Key Takeaways: Joplin Notes Review
- Joplin is a free, open-source note-taking app that supports both Markdown and rich-text formatting.
- It’s built with privacy in mind, offering you complete ownership over your data with its encryption and minimal data collection.
- While Joplin is feature-rich with plug-in customization, its interface could be more polished.
Launched in 2017, Joplin has made its mark as a free, open-source note-taking app. This quality and secure software offers a range of features, notably the ability to integrate plug-ins created by other developers. In our in-depth Joplin review, we will unpack all its offerings to determine whether it’s one of the best note-taking apps and if it is right for your needs.
From our testing, Joplin offers extensive customization, but it fails to provide a uniform experience across different platforms. Additionally, even though the company prioritizes user security and privacy, there are some identified security gaps. Let’s find out how these pros and cons of Joplin might influence your note-taking experience.
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Joplin Review: Overview
What Is Joplin?
Joplin is an open-source and free note-taking app tailored for those who prioritize privacy and are tech enthusiasts. With its commitment to transparency with public APIs and open-source technologies, Joplin ensures your data remains in your hands.
Although the apps sounds niche, Joplin boasts millions of downloads, However, for those who juggle multiple devices, Joplin isn’t the best choice, as it lacks consistency across various platforms like Windows, macOS, Linux, iOS and Android.
Much like Obsidian (read our Obsidian review), Joplin allows for personalization through plug-ins. Users can tweak the app’s features to their liking by integrating in-app plug-ins. Additionally, Joplin stands out by offering both rich text editor and Markdown, catering to users with different preferences.
Joplin Review: Pros & Cons
- Open-source tool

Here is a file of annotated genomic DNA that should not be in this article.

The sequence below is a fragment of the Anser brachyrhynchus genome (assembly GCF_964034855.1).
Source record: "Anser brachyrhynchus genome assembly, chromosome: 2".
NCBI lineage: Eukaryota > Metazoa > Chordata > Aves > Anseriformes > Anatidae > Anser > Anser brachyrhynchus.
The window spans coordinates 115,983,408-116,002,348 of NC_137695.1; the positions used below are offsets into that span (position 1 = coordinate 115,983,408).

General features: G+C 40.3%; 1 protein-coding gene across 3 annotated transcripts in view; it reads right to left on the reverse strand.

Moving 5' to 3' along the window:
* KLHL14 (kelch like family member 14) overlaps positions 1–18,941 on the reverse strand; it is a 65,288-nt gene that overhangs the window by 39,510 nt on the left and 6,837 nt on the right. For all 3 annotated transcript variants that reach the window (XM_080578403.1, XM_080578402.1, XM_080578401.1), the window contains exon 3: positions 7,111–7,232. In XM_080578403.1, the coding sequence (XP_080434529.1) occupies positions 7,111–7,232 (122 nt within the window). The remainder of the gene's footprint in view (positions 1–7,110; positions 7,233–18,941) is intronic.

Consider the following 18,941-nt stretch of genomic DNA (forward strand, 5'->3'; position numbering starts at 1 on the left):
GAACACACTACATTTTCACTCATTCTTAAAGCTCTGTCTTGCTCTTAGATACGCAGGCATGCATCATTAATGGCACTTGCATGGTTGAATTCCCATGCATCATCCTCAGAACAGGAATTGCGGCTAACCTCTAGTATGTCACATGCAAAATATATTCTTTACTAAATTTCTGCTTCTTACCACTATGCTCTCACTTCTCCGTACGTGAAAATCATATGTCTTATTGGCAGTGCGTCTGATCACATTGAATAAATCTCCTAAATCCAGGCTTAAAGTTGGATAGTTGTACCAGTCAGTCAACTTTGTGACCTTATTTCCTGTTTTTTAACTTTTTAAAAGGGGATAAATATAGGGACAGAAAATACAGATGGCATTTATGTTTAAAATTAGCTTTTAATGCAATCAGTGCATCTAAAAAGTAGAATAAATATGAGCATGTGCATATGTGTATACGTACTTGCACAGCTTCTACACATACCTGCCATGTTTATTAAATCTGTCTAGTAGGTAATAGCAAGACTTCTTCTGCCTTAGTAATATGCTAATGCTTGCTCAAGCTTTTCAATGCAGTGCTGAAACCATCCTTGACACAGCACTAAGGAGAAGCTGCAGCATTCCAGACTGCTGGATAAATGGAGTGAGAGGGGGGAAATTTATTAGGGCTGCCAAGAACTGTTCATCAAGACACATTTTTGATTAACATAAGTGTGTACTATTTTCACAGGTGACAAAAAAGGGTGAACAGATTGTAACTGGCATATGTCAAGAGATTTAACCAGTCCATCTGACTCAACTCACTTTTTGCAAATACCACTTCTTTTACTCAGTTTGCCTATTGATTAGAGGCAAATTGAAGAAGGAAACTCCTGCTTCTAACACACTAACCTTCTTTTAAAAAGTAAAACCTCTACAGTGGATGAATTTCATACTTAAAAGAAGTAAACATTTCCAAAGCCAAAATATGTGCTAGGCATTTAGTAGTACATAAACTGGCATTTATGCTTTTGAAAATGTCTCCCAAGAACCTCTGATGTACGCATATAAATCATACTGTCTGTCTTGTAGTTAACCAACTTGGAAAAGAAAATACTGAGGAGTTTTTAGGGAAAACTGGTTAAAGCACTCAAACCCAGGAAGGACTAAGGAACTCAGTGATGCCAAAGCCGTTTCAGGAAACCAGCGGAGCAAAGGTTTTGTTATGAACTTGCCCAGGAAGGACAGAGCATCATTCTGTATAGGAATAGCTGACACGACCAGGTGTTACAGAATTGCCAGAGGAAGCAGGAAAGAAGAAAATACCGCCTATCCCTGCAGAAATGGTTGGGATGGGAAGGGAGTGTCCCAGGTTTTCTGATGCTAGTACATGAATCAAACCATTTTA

- Integrated 3rd-party apps
- Markdown support
- Rich-text formatting
- Little to no data collection
- No encryption at rest
- Limited mobile apps
- Unavailable on web
Joplin is packed with features, from basic to-do lists, to advanced options, such as setting alarms within notes. We are highlighting the standout features that truly differentiate it from other apps.
Joplin users can enhance their note-taking experience with plug-ins. The app contains a rich repository of over a hundred plug-ins, which you can access by navigating to tools > options. While you can manually download plug-ins as .JPL files, it does require a bit of time.
From our hands-on testing, managing these plug-ins is intuitive. With a simple toggle, you can activate or deactivate them. If a plug-in is no longer needed, just hit “delete.” To stay updated, an orange button in the settings ensures you always have the latest updates available and installed.
Each plug-in is developed by either the Joplin team or dedicated contributors, so there might be slight variations in setup and use. Keep in mind that any updates or uninstallations of plug-ins require a program restart.
Plug-ins recommended by the Joplin team are marked with a golden crown, signaling their reliability. Joplin doesn’t accept third-party plug-ins due to the absence of a review process.
Joplin’s search capability is easy to use, and it allows you to search tags, words or notebook names. Just press “Ctrl + P” to pull up the search bar. The auto-complete feature pops up a list, and selecting an option brings you right to the note with those keywords.
To search using multiple tags, input “tag:name tag:name,” and all relevant notes will appear. The search bar also allows users to search for commands using the “:” punctuation mark.
Email to Note and Note to Email
To convert your notes into emails or the other way around, you will need two specific plug-ins: “Email Note” for notes-to-emails and “Email Plug-in” for emails-to-notes. When you click the mail icon in the toolbar, your note instantly becomes an email. It pops open a new email window in your browser, with your note content filling the email body.
To turn an email into a note, you will need a Joplin Cloud email account. After logging in to your Joplin Cloud, click the mail icon on the extreme right of your note’s title bar. This action turns selected emails into notes inside an “Inbox” notebook.
The email’s subject becomes the note’s title, and the email content fills the note. However, this feature is exclusive to Pro and Teams subscribers.
Import and Export Notes
Joplin has made it simple to switch from other note-taking apps, especially Evernote (read our Evernote review). Export your notes as a .ENEX file and insert them into Joplin via the File > Import option. You can also import Markdown files, either as an entire directory or as individual files. Luckily, most note apps — Microsoft OneNote (read our OneNote review) — can export .ENEX files.